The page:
Enthusiasm

Dad’s bursts of enthusiasm collide at the boys bedtime

dear Abby Jeanne Phillips

DEAR ABBY: My husband gets very upset when our 4 year old sons don’t share his enthusiasm for something that excites him. He wants them (and me) to jump for joy or clap when he gets excited about something. The problem is that he tends to share his news when we’re getting ready for bed or just plain tired. I feel guilty for not nodding, but at the same time, I don’t want to pretend. Any suggestions for a compromise please? — AT A LOSS IN TEXAS

EXPENSIVE AT A LOSS: Explain to your husband that you’re “sorry” that he’s upset by the lack of enthusiasm he gets when he’s excited about something, but his TIMING isn’t right. If he expects you and the kids to be his cheering section, it would help if he timed his announcements so they don’t conflict with bedtime, when the level of energy is high. everyone’s energy is low.

DEAR ABBY: My ex-husband and I have been divorced for over two years. We had our wedding reception at a club with live music, and we went there every Saturday night to listen to the music. We divorced shortly after our marriage because he had frequent violent outbursts. After our divorce, he called and asked if we could go on a date. When I went out with him, it was awesome. We listened to the musicians and no one knew we were divorced.

My ex had serious surgery, which I helped him through, but due to a subsequent violent episode on his part, I have now severed all ties with him. I would like to go back to listen to the musicians, but I don’t know what to say when they ask me where he is. Any opinions would be greatly appreciated. — UNCERTAIN LOVER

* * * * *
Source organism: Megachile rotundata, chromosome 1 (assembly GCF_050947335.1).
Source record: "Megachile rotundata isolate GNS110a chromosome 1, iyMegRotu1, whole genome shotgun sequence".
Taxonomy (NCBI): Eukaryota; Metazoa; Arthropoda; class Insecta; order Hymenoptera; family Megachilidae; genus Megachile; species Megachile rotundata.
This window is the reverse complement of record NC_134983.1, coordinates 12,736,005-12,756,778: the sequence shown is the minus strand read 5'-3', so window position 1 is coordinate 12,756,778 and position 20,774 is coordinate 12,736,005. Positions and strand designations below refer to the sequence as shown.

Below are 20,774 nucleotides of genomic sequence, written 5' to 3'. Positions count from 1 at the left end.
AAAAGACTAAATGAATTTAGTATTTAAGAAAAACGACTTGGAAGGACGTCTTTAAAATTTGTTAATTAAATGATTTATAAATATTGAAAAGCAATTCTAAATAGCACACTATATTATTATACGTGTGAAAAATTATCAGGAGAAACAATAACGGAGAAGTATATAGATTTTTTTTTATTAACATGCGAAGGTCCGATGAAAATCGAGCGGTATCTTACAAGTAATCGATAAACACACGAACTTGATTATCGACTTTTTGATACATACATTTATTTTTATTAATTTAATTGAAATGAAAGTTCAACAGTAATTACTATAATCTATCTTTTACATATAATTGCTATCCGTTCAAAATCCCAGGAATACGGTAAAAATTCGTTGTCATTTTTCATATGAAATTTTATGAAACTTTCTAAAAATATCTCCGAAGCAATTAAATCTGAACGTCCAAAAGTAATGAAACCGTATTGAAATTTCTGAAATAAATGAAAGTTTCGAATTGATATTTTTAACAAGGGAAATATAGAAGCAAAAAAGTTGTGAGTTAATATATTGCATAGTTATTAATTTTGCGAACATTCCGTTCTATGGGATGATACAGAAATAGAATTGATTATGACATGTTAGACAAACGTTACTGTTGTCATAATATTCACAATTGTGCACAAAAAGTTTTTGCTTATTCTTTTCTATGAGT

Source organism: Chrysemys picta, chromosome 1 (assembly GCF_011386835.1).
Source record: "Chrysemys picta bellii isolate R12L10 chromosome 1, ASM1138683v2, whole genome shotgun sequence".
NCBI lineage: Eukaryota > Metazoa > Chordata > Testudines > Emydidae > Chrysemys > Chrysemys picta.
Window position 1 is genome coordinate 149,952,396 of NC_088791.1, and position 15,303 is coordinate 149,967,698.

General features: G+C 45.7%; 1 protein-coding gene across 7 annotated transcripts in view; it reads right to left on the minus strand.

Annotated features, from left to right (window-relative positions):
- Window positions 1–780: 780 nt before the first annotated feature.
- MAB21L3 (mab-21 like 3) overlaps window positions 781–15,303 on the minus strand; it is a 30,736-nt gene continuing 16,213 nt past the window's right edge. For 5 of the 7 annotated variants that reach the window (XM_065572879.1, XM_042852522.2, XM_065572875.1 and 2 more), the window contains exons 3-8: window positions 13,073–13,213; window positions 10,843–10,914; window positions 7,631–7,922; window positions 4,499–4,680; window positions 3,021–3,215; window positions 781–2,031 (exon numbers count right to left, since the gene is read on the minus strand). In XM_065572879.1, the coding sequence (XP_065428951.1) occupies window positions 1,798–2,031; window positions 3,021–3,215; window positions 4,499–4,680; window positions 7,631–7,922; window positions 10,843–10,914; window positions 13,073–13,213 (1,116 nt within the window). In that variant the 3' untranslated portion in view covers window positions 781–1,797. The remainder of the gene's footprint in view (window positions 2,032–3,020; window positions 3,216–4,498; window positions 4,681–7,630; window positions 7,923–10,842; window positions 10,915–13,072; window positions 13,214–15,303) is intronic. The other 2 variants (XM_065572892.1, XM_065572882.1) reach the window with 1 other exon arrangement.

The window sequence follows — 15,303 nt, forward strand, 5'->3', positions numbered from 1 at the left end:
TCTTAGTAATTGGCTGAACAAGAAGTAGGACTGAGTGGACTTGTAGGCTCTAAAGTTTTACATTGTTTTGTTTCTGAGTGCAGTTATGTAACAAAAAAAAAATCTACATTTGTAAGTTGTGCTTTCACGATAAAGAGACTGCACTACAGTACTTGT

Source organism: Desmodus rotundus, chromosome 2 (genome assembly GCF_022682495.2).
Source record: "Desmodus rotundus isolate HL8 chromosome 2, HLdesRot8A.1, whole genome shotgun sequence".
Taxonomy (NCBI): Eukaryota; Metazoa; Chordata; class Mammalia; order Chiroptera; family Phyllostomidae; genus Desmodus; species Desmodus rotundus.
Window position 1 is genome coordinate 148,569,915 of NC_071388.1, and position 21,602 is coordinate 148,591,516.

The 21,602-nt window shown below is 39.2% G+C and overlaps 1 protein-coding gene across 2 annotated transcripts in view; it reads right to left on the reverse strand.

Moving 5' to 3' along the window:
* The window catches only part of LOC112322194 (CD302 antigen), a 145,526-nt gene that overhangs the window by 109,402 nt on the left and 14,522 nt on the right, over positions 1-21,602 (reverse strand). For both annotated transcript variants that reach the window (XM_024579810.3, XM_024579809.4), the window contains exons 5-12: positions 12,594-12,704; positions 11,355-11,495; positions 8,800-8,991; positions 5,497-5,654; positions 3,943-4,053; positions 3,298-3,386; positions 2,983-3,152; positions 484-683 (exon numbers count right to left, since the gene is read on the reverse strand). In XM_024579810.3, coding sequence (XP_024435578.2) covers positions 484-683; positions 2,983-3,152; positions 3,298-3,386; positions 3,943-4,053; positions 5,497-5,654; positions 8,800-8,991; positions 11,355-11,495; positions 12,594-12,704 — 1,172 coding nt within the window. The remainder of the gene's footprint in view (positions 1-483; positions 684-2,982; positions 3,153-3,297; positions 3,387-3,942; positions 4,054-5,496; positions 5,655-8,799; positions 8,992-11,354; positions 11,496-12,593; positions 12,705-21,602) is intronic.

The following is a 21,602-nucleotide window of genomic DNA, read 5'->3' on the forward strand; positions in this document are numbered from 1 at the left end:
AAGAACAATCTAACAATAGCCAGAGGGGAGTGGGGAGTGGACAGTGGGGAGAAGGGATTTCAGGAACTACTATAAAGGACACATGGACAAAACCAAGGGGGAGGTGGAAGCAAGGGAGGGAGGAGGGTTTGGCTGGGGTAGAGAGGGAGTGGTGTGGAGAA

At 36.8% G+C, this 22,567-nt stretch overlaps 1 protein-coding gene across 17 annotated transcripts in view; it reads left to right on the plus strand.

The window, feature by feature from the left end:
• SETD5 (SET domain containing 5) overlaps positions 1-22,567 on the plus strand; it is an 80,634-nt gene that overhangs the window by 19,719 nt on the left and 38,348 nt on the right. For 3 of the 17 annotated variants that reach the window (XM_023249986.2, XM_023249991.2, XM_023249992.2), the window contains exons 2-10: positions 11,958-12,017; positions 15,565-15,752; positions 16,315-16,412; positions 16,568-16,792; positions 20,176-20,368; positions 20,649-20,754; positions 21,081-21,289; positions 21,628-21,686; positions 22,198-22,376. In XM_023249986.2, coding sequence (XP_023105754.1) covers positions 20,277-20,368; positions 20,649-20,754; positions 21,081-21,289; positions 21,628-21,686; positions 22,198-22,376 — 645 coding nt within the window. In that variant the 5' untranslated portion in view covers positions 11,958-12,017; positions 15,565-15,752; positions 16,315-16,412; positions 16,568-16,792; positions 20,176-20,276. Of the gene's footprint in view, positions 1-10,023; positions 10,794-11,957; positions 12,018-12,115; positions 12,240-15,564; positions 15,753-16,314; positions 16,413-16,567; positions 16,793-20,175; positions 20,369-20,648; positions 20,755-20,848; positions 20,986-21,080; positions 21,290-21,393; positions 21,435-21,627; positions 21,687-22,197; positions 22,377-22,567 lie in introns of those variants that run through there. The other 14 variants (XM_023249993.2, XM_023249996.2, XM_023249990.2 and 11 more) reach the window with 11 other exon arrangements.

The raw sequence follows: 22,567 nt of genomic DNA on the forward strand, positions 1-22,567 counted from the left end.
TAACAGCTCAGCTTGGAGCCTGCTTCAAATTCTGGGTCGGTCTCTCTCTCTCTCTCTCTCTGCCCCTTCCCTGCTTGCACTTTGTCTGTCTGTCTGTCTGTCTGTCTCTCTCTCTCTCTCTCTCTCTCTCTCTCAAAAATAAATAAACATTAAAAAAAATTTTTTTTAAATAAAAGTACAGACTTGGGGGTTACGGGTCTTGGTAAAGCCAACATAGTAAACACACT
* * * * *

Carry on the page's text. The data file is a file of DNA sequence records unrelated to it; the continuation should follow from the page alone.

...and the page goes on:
DEAR MUSIC LOVERS: When asked, all you have to say is, “‘John’ and I are no longer a couple, so you won’t see him with me anymore.” I may have broken up with my husband, but I didn’t fall in love with your music. There is no need to share details beyond that.

DEAR ABBY: My grandparents were very generous. They provided for me in a way my parents couldn’t when I was a kid. They allowed me to take music lessons and vacations, travel with them, and pay for my college education. They also launched an investment fund for me which has grown well.

Now that I’m married (I’m 37, my husband is 42), we’re financially stable and getting some financial advice, and we’ve decided to put those funds into another form of investment. The problem is that Grandma opposes any modification of these gifts and puts pressure on us. How can I thank her for her generosity and let her know that we are managing our finances now? — CUT THE APRON STRINGS

DEAR CUT: Start by telling your grandmother again how grateful you are for all that she has contributed over these many years. Explain your investment plans for the accumulated money and your reasons for wanting to change. If she has concerns, listen to them and suggest that she discuss them with the financial adviser you are considering employing, which may ease her concerns.